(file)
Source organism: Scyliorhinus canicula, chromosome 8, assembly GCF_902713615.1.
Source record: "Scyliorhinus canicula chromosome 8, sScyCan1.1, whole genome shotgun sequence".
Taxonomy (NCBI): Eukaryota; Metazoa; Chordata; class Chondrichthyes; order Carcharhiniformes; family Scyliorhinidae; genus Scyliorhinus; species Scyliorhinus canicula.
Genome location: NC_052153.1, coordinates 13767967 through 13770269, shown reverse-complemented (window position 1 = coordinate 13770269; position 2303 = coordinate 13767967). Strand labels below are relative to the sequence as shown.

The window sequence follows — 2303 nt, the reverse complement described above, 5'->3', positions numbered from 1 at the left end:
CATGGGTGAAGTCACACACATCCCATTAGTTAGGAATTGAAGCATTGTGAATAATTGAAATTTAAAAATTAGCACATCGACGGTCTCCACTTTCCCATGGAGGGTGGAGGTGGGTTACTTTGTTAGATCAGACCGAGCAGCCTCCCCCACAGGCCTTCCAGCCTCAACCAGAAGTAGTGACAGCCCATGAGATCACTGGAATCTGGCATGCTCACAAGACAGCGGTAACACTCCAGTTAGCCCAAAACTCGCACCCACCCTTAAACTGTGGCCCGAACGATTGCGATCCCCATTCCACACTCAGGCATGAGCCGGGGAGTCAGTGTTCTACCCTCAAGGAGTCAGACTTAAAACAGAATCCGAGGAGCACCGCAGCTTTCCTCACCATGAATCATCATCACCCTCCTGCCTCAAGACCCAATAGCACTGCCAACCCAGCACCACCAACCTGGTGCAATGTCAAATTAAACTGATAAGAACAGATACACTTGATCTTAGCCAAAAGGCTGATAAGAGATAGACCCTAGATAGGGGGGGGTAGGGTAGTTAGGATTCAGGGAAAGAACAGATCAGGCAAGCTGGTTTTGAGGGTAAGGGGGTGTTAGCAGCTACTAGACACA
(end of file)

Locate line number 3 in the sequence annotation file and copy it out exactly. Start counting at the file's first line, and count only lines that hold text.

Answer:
Taxonomy (NCBI): Eukaryota; Metazoa; Chordata; class Chondrichthyes; order Carcharhiniformes; family Scyliorhinidae; genus Scyliorhinus; species Scyliorhinus canicula.